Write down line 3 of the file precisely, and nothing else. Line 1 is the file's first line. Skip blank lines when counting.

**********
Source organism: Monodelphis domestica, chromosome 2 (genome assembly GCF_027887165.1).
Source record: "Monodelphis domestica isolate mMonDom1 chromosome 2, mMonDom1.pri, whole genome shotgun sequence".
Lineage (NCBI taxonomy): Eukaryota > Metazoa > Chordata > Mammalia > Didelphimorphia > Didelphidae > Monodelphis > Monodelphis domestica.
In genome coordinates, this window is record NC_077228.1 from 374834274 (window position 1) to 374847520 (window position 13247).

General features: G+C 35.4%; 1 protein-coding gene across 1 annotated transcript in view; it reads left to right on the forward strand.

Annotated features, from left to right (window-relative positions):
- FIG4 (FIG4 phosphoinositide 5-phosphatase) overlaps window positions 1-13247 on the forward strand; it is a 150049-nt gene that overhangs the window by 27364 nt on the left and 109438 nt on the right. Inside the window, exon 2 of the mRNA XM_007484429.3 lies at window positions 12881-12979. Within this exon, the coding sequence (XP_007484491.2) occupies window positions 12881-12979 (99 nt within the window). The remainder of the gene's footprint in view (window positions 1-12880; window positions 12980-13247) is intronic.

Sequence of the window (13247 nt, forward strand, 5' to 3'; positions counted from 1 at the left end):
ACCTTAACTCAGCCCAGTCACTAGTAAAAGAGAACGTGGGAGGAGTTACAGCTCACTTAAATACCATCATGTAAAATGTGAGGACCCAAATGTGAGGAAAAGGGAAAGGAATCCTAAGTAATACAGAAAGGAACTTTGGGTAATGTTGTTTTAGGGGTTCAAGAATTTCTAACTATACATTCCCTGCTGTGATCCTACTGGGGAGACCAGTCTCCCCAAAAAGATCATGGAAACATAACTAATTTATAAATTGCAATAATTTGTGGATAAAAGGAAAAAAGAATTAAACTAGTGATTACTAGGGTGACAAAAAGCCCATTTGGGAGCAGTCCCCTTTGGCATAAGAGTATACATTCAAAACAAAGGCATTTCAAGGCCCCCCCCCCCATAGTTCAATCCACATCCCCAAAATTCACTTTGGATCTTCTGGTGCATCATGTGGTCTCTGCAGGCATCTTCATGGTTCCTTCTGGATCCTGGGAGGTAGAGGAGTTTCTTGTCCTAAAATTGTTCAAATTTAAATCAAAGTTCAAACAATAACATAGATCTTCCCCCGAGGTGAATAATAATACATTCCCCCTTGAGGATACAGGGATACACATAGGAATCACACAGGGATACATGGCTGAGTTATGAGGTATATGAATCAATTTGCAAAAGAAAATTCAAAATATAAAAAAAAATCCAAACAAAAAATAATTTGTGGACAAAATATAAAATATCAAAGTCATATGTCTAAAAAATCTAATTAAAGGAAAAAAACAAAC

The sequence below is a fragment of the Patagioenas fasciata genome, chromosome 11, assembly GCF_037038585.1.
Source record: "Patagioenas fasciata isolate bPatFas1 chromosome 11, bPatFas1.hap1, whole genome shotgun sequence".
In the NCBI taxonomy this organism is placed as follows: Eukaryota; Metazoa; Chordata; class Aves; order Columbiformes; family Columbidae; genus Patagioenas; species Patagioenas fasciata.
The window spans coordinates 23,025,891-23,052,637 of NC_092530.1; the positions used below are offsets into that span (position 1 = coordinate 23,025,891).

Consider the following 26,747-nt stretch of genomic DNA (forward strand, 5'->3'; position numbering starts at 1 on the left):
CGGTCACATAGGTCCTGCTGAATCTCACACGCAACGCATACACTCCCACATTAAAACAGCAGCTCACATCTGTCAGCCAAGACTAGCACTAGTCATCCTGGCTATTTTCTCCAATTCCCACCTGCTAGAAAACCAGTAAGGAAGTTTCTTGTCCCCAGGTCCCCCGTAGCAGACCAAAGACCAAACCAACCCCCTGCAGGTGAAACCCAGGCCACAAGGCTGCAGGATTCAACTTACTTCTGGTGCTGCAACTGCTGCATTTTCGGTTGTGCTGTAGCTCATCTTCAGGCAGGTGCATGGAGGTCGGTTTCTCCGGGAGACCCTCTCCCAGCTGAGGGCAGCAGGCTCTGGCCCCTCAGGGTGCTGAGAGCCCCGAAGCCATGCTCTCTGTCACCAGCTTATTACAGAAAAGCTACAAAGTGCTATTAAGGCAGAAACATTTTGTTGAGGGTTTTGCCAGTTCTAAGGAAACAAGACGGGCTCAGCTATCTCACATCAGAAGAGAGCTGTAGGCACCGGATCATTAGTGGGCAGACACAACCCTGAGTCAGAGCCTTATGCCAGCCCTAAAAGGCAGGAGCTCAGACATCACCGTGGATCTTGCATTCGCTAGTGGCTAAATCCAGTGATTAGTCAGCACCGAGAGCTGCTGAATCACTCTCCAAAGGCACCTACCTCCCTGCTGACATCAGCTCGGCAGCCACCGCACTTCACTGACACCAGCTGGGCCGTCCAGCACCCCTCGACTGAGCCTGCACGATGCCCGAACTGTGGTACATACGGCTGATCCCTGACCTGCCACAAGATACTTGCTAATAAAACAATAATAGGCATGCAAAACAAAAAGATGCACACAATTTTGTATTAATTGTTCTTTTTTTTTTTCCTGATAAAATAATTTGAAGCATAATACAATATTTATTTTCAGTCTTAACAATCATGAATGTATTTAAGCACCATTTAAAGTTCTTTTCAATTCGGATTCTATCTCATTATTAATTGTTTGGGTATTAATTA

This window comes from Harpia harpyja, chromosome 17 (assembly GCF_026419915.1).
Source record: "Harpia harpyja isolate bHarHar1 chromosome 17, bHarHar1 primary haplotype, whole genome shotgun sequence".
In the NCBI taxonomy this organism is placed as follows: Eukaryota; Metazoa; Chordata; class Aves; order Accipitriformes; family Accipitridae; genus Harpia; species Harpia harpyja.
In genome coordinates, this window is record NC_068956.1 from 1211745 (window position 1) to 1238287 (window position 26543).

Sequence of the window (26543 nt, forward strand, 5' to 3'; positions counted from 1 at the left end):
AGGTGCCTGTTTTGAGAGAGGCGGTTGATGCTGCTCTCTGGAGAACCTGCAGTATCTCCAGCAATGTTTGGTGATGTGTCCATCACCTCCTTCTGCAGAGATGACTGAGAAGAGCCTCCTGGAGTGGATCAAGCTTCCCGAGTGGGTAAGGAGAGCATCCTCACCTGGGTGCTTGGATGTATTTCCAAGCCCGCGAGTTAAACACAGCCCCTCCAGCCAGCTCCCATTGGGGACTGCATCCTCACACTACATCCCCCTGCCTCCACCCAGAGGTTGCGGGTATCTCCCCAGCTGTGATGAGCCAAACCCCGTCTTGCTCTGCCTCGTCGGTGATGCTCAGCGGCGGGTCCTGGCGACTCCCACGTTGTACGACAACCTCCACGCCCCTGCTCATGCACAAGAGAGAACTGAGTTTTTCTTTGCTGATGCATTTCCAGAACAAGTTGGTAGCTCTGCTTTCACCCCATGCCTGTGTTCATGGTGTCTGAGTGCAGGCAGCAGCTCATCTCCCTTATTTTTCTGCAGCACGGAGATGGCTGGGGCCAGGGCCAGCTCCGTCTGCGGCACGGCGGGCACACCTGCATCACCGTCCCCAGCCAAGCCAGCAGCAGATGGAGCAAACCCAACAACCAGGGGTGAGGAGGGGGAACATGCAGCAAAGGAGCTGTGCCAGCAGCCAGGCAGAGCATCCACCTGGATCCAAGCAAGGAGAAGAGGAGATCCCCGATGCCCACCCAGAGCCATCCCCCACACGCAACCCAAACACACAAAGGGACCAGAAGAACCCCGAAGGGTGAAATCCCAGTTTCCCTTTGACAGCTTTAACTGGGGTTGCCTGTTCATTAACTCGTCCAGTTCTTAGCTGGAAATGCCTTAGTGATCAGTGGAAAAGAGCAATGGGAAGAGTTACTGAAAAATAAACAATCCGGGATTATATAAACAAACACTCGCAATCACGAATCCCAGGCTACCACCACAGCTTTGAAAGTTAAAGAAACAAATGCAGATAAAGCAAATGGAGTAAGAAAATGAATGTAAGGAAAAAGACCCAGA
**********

Lineage (NCBI taxonomy): Eukaryota > Metazoa > Chordata > Mammalia > Didelphimorphia > Didelphidae > Monodelphis > Monodelphis domestica.